New ballot irks voters

Citizens voting absentee object to separate party ballots

Posted: Monday, August 26, 2002

If absentee voters are any indication, people going to the polls Tuesday will be irritated about Alaska's first six-ballot primary.

In Juneau, District 1 polling places are:

• Douglas: Douglas Library, 1016 3rd St.

• Juneau No. 1: Juneau Assembly Chambers, 155 S. Seward St.

• Juneau No. 2: Holy Trinity Church, 325 Gold St.

• Juneau No. 3: Juneau Senior Center, 895 12th St.

• Juneau No. 4: Cedar Park, 3414 Foster Ave.

• Juneau Airport: Nugget Mall, 8745 Glacier Hwy.

• Lemon Creek: AEL&P, 5601 Tonsgard Ct.

• North Douglas: Juneau Fire Hall, 820 Glacier Ave.

• Salmon Creek: Wildflower Court, Hospital Drive, behind Bartlett Regional Hospital.

• Switzer Creek: Alaska Marine Highway building, 6858 Glacier Highway.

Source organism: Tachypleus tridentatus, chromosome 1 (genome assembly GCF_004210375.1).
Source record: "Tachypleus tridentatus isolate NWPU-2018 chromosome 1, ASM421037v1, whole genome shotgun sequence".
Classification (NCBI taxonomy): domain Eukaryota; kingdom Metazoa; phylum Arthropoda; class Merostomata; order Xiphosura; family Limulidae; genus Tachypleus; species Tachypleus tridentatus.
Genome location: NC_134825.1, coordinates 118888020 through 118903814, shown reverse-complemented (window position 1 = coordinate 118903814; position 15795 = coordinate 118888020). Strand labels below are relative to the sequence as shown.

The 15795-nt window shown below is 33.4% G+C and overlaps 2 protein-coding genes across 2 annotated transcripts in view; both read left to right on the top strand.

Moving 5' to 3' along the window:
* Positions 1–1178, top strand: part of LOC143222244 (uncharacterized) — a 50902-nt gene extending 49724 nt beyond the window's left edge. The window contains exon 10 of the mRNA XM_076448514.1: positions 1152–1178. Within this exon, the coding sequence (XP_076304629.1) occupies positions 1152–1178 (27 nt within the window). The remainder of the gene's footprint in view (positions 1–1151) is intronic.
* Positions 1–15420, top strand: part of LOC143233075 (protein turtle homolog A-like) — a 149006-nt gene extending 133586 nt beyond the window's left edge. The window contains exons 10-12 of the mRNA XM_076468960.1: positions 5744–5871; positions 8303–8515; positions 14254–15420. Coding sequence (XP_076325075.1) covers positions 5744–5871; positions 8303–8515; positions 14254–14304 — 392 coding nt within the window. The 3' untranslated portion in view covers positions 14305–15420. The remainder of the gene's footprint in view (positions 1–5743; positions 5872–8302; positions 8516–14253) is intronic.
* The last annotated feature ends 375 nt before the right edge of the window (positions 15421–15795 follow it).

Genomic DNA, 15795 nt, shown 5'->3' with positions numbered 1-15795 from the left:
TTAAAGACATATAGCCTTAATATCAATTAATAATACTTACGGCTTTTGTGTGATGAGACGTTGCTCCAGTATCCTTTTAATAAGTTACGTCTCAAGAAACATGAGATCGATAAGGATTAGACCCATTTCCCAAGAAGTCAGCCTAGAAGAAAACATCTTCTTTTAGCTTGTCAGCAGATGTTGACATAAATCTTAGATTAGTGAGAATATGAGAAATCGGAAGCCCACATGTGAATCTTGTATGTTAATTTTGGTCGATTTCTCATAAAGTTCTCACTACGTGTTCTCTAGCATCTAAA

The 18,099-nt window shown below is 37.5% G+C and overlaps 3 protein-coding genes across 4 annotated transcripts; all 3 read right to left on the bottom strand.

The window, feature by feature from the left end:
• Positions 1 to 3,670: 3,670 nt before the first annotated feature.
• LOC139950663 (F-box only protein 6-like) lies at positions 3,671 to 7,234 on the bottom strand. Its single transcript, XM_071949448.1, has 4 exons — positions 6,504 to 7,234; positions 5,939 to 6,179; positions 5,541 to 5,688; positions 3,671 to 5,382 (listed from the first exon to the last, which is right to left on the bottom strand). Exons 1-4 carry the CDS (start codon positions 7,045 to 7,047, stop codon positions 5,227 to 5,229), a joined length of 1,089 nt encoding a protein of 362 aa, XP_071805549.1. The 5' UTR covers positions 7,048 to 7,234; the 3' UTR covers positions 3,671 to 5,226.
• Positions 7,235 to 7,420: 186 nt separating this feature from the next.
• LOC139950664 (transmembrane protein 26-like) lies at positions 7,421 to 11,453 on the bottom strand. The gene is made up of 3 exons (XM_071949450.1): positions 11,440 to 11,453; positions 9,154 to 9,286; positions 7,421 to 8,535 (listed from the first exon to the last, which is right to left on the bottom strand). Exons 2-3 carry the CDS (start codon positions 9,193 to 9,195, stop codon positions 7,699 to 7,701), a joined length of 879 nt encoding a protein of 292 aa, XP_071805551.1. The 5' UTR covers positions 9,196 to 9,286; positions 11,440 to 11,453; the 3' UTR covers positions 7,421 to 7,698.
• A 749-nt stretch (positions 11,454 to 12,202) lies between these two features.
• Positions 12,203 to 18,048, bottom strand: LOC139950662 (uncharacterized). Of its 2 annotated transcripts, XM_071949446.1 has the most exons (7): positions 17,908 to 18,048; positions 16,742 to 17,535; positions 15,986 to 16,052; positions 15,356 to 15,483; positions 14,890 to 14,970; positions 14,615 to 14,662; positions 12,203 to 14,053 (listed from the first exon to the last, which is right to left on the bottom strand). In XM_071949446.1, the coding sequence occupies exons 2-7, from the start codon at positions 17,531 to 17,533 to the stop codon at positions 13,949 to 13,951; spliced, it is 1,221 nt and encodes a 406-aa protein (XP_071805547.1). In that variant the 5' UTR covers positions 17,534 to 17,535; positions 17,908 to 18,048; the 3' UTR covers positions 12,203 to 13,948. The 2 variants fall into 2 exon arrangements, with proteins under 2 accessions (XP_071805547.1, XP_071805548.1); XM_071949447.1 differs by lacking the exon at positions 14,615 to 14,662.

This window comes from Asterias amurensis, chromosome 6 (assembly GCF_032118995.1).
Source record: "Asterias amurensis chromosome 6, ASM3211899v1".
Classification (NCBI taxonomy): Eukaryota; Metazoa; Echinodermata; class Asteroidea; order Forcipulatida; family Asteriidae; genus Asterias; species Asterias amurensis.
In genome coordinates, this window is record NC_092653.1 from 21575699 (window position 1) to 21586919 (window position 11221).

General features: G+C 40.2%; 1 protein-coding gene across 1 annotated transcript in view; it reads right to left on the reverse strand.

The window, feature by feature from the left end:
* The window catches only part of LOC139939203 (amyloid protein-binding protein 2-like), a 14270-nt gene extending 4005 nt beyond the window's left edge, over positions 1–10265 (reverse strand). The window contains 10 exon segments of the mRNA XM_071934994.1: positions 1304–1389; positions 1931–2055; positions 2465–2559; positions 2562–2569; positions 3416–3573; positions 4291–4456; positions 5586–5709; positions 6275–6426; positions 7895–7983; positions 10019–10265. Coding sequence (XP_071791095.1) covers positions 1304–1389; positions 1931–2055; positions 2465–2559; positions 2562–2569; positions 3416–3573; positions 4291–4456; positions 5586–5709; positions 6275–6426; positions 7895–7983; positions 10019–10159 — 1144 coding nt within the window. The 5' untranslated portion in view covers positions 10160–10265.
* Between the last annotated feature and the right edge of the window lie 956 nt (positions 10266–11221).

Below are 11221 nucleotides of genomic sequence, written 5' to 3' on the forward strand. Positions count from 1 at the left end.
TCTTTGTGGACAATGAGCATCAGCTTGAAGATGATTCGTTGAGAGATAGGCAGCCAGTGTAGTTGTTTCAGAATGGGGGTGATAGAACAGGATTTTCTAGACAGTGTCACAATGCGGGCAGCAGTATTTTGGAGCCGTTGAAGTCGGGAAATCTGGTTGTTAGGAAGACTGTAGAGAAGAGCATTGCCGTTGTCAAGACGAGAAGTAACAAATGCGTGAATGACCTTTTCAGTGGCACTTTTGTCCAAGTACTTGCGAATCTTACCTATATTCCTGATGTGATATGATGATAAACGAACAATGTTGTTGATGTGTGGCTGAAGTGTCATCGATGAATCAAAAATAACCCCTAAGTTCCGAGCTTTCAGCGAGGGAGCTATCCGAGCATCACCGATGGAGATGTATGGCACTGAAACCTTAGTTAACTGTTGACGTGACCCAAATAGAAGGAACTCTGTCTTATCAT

District 2 polling places are:

• Mendenhall No. 1: Mendenhall Mall, 9105 Mendenhall Mall Road.

• Mendenhall No. 2: Safeway, 3033 Vintage Blvd.

• Mendenhall No. 3: Glacier Valley Baptist Church, 3921 Mendenhall Loop Road.

• Mendenhall No. 4: Shepherd of the Valley Lutheran Church, 4212 Mendenhall Loop Road.

• Lynn Canal: Auke Bay Ferry Terminal, Mile 13.8 Glacier Hwy.

• Auke Bay-Fritz Cove: Auke Bay Fire Hall, 12 Mi. Glacier Hwy.

Alaskans going to the polls for Tuesday's primary will find six ballots. Registered members of one of the six recognized parties can vote only their party's ballot. Voters registered as nonpartisan, undeclared or a member of another party can choose the ballot they want.